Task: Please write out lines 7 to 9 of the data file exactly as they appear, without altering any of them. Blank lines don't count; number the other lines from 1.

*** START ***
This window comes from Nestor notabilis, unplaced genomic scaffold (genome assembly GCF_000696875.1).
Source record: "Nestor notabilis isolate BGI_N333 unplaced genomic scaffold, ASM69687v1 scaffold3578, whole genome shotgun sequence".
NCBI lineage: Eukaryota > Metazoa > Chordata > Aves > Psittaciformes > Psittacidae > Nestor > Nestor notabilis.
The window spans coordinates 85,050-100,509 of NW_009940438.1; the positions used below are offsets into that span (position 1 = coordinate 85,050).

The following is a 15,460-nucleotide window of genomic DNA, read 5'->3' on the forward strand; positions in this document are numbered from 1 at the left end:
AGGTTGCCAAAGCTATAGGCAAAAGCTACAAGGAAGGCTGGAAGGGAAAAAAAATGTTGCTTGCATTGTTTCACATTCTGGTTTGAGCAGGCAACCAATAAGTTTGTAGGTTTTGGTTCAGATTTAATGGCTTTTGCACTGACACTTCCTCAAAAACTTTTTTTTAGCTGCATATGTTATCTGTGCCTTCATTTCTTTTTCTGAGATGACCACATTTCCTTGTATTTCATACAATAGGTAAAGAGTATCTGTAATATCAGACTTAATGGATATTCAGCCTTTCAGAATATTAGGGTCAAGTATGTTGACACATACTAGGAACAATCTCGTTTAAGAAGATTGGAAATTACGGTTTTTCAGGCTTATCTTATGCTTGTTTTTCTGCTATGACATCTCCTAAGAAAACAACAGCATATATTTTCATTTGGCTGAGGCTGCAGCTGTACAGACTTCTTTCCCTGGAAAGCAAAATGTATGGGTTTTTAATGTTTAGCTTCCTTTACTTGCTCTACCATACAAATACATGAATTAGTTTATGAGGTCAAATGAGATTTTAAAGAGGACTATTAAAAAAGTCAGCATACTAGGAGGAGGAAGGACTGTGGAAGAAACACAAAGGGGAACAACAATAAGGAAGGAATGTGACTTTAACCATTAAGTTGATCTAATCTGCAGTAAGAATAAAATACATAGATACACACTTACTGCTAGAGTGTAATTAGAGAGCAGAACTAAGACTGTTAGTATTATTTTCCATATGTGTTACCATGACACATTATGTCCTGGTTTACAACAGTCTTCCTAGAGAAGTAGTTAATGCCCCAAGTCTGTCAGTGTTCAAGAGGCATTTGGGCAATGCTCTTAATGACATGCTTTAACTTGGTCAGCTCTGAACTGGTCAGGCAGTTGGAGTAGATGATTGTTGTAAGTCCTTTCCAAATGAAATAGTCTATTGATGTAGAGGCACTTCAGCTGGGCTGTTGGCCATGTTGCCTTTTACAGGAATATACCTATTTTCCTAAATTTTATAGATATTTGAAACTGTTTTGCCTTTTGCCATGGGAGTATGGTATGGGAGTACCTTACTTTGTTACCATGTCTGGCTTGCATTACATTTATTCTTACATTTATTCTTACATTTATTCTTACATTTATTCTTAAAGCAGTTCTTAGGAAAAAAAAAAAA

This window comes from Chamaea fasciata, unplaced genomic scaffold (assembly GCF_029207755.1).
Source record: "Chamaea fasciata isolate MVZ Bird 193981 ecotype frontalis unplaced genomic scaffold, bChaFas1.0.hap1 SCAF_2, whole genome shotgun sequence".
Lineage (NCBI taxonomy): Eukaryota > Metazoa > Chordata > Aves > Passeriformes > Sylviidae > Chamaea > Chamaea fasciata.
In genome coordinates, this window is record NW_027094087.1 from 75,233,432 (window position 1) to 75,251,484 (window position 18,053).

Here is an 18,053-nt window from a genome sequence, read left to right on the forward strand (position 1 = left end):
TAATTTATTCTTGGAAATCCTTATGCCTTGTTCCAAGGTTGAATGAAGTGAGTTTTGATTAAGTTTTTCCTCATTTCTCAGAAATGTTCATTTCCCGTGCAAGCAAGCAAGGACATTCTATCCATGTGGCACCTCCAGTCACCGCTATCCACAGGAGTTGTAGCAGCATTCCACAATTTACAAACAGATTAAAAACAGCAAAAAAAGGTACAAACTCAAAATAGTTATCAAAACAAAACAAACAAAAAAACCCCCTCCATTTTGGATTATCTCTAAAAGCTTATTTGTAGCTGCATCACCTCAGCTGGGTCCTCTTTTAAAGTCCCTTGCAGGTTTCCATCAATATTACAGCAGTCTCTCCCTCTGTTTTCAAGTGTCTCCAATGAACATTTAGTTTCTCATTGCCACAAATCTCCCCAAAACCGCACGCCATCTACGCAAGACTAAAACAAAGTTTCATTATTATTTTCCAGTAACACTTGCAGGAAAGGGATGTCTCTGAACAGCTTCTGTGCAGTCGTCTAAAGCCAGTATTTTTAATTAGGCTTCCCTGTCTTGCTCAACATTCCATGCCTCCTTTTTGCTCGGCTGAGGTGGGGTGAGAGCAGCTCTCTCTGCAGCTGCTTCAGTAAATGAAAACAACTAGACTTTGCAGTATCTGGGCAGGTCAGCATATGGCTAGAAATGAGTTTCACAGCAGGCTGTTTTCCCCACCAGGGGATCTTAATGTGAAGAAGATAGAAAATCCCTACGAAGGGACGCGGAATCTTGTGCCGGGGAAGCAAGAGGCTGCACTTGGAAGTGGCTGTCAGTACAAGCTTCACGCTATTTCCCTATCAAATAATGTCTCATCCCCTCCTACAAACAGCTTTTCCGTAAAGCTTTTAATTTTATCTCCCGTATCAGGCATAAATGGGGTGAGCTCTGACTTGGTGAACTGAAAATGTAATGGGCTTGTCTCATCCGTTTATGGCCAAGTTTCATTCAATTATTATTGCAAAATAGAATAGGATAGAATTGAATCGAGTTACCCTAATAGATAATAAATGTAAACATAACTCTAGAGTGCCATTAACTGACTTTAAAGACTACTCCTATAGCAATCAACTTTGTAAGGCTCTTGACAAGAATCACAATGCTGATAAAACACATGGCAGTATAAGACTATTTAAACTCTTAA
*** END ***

This window comes from Chamaea fasciata, unplaced genomic scaffold (assembly GCF_029207755.1).
Source record: "Chamaea fasciata isolate MVZ Bird 193981 ecotype frontalis unplaced genomic scaffold, bChaFas1.0.hap1 SCAF_2, whole genome shotgun sequence".
Lineage (NCBI taxonomy): Eukaryota > Metazoa > Chordata > Aves > Passeriformes > Sylviidae > Chamaea > Chamaea fasciata.